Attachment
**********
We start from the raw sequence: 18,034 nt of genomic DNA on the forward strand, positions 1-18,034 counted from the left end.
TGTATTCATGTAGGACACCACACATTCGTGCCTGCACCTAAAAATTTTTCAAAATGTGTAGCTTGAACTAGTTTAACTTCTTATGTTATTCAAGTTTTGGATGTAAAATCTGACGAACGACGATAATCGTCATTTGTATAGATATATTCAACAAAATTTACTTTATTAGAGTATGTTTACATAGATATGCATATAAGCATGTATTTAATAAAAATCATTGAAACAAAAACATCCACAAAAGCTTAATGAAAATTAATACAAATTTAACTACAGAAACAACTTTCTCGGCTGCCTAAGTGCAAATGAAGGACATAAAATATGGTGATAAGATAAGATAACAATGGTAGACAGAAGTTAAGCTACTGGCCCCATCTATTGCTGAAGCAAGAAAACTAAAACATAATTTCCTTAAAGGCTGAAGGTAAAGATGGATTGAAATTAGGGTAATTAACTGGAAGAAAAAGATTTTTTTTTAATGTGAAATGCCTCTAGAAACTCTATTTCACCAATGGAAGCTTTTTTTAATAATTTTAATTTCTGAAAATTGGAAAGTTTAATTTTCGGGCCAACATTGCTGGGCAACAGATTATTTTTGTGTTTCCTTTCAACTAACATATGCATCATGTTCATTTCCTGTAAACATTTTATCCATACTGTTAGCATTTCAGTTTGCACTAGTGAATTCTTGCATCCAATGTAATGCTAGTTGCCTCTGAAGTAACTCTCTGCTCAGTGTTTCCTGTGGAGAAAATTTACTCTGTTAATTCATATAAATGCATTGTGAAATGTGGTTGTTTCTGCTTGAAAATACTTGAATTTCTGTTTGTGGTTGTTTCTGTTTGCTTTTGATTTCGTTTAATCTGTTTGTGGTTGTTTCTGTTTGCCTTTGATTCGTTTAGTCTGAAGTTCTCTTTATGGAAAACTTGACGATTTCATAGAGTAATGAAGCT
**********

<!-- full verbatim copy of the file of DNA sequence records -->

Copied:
We start from the raw sequence: 18,034 nt of genomic DNA on the forward strand, positions 1-18,034 counted from the left end.
TGTATTCATGTAGGACACCACACATTCGTGCCTGCACCTAAAAATTTTTCAAAATGTGTAGCTTGAACTAGTTTAACTTCTTATGTTATTCAAGTTTTGGATGTAAAATCTGACGAACGACGATAATCGTCATTTGTATAGATATATTCAACAAAATTTACTTTATTAGAGTATGTTTACATAGATATGCATATAAGCATGTATTTAATAAAAATCATTGAAACAAAAACATCCACAAAAGCTTAATGAAAATTAATACAAATTTAACTACAGAAACAACTTTCTCGGCTGCCTAAGTGCAAATGAAGGACATAAAATATGGTGATAAGATAAGATAACAATGGTAGACAGAAGTTAAGCTACTGGCCCCATCTATTGCTGAAGCAAGAAAACTAAAACATAATTTCCTTAAAGGCTGAAGGTAAAGATGGATTGAAATTAGGGTAATTAACTGGAAGAAAAAGATTTTTTTTTAATGTGAAATGCCTCTAGAAACTCTATTTCACCAATGGAAGCTTTTTTTAATAATTTTAATTTCTGAAAATTGGAAAGTTTAATTTTCGGGCCAACATTGCTGGGCAACAGATTATTTTTGTGTTTCCTTTCAACTAACATATGCATCATGTTCATTTCCTGTAAACATTTTATCCATACTGTTAGCATTTCAGTTTGCACTAGTGAATTCTTGCATCCAATGTAATGCTAGTTGCCTCTGAAGTAACTCTCTGCTCAGTGTTTCCTGTGGAGAAAATTTACTCTGTTAATTCATATAAATGCATTGTGAAATGTGGTTGTTTCTGCTTGAAAATACTTGAATTTCTGTTTGTGGTTGTTTCTGTTTGCTTTTGATTTCGTTTAATCTGTTTGTGGTTGTTTCTGTTTGCCTTTGATTCGTTTAGTCTGAAGTTCTCTTTATGGAAAACTTGACGATTTCATAGAGTAATGAAGCT